Eating healthy fruit and snack foods is key to maintaining a healthy lifestyle, according to the latest research.
But the research shows that snack bars are not only beneficial to your health, but also can help boost your energy levels.
A recent study in the American Journal of Clinical Nutrition found that people who consumed more than one serving of fruit and vegetable snacks per day had a 35 percent higher risk of metabolic syndrome.
Healthy snacks are packed with vitamins, minerals, and antioxidants that have been shown to help to lower blood pressure and lower cholesterol levels.
However, fruit and nut snacks have been found to be more healthy than vegetable-based snacks.
A study published in the journal Nutrition and Cancer found that those who consumed fruit and fruit juice daily had a 17 percent lower risk of pancreatic cancer compared to those who ate less than a cup of fruit a day.
Healthy snack bars, which are typically made from low-fat, high-sugar or protein-rich ingredients, also provide added protein to help balance your blood sugar levels.
These snacks also contain antioxidants and nutrients that help to protect against the harmful effects of toxins such as pesticides, greenhouse gases and climate change.
The research shows snack bars can help lower the risk of obesity and diabetes, and the consumption of these snacks can help with weight loss and help to keep your heart healthy.
“Our study found that consuming at least one serving a day of fruit snacks reduces the risk for metabolic syndrome and heart disease by 15 to 30 percent, but that consuming more than a serving a week may reduce the risk by as much as 40 percent,” said Dr. Michelle Lichtman, a professor of nutrition at the University of Pennsylvania.
“In addition, consuming fruit and/or fruit juice three or four times a week reduced the risk significantly compared to consuming more frequently,” Lichtmann continued.
Dr. Lichtamann’s study, which was published in a special issue of the Journal of the American Medical Association, involved 1,600 adults who had metabolic syndrome, a group of conditions characterized by high blood pressure, high cholesterol, and insulin resistance.
Those participants were asked to consume more than four servings of fruit, vegetables, or both a week, or eat no fruit, or not eat at all.
Participants were followed for the next six years and measured for weight, blood pressure (BP), cholesterol (C), triglycerides (TG), fasting glucose (TG/mL), waist circumference (WC), and waist-to-hip ratio (WHR).
Researchers also measured the participants’ blood pressure over the next year.
In a follow-up study, the participants were also asked to report their diet habits in a follow up survey.
The researchers found that fruit and salad intake did not correlate with the participants overall health.
Instead, they found that it was associated with the use of fruit juices and fruit bars.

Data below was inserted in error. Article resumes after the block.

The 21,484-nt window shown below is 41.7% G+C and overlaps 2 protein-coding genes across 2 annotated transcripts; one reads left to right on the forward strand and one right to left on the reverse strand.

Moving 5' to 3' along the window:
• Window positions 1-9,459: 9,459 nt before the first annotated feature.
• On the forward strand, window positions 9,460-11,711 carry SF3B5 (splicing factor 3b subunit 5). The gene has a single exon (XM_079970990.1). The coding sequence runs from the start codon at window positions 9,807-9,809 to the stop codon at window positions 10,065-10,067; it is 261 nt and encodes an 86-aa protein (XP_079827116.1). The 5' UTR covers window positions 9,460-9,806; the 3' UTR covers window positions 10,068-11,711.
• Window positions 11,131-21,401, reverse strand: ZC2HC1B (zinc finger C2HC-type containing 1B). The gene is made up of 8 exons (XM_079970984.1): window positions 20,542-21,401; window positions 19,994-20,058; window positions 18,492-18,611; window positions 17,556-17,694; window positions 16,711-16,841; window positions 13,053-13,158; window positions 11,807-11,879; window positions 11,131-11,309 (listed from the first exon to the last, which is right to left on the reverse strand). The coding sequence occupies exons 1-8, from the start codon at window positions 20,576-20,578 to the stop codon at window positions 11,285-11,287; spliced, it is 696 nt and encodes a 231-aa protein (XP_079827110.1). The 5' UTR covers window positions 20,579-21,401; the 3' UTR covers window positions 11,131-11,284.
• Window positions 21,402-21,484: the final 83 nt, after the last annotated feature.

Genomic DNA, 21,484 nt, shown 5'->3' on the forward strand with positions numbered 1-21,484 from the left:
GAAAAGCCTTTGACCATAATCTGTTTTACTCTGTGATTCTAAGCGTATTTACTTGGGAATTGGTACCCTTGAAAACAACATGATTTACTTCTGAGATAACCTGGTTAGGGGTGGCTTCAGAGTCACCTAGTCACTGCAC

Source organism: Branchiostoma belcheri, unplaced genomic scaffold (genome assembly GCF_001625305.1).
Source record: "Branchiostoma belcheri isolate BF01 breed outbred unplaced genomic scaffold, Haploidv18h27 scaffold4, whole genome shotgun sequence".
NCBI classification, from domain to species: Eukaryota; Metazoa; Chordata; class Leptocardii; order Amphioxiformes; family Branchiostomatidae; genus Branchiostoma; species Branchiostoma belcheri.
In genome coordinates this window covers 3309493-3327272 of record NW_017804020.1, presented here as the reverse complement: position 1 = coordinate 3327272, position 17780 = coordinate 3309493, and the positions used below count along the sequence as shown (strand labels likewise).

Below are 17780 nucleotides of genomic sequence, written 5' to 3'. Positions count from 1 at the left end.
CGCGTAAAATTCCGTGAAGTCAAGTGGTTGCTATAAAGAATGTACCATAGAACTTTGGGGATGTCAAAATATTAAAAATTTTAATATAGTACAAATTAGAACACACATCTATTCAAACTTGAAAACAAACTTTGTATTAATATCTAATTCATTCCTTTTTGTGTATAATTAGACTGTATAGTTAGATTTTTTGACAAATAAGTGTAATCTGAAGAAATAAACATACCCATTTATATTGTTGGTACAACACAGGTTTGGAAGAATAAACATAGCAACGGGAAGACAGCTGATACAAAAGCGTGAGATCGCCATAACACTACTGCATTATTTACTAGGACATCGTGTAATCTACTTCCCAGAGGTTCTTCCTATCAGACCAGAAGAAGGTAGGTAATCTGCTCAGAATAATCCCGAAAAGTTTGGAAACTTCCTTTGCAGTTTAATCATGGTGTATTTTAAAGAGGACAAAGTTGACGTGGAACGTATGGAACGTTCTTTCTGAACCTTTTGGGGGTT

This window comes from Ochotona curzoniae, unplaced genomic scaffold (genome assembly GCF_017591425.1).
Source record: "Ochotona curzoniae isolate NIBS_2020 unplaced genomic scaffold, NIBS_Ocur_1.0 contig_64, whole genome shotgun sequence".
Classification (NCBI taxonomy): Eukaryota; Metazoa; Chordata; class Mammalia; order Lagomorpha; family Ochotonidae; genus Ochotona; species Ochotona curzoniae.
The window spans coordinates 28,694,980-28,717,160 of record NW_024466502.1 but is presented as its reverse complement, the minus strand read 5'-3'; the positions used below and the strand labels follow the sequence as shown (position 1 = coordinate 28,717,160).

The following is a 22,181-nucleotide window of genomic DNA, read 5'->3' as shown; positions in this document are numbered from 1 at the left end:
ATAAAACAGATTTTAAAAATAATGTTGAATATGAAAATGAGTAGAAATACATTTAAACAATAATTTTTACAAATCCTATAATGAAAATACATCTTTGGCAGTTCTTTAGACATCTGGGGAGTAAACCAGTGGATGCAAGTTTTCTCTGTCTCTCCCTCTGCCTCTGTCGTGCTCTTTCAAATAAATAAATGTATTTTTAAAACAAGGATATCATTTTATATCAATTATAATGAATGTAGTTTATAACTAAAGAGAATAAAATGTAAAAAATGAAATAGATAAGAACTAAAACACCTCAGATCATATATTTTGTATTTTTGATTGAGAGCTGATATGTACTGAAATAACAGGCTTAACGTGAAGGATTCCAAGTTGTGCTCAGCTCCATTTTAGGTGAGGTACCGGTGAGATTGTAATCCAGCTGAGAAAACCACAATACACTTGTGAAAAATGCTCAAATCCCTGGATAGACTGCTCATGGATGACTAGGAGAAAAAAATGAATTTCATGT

Researchers also found that the consumption or consumption of at least two fruit and two fruit snacks daily was associated both with a lower risk for obesity and type 2 diabetes and a lower rate of metabolic problems.
The researchers believe that the association between fruit and juice consumption and metabolic syndrome is due to the increased intake of fruit during the summer months, and also because of the increased consumption of fruit juice in the summer.
“The fruit and apple industry has been pushing for a fruit-based diet, but the consumption and consumption of the fruit and its juice are linked together,” Dr. Lischman explained.
“These fruit juices have been associated with an increased risk for type 2 diabetics, and there are several other potential health benefits.”
In a related study, published in Nutrition and Aging, researchers at the Harvard School of Public Health found that women who consumed at least three servings of low-calorie fruit snacks per week had a 30 percent lower rate for type 1 diabetes compared to women who did not consume fruit snacks.
This study also found a connection between increased consumption and the reduction in blood pressure.
A study published earlier this year in the Journal on Clinical Nutrition revealed that those eating more than three servings a day were 10 percent less likely to have a heart attack.
Dr. Jodi H. Bouchard, M.D., M.P.H., professor of medicine and preventive medicine at Harvard Medical School, said the study is interesting and important because it shows that there may be a relationship between fruit consumption and reduced risk of type 2 and type 1 diabetias.
“It’s important to remember that these findings were based on people with metabolic syndrome who were followed over time, but they may be more relevant to people who are already at high risk,” Bouchar said.
“I think it’s important for us to understand that this study was done before the popularity of fruits, so it’s not as simple as saying that people with these types of disorders need to be eating fruit.
People who are insulin resistant and metabolically healthy need to eat a healthy diet,” she continued.
“And people who have diabetes are also at risk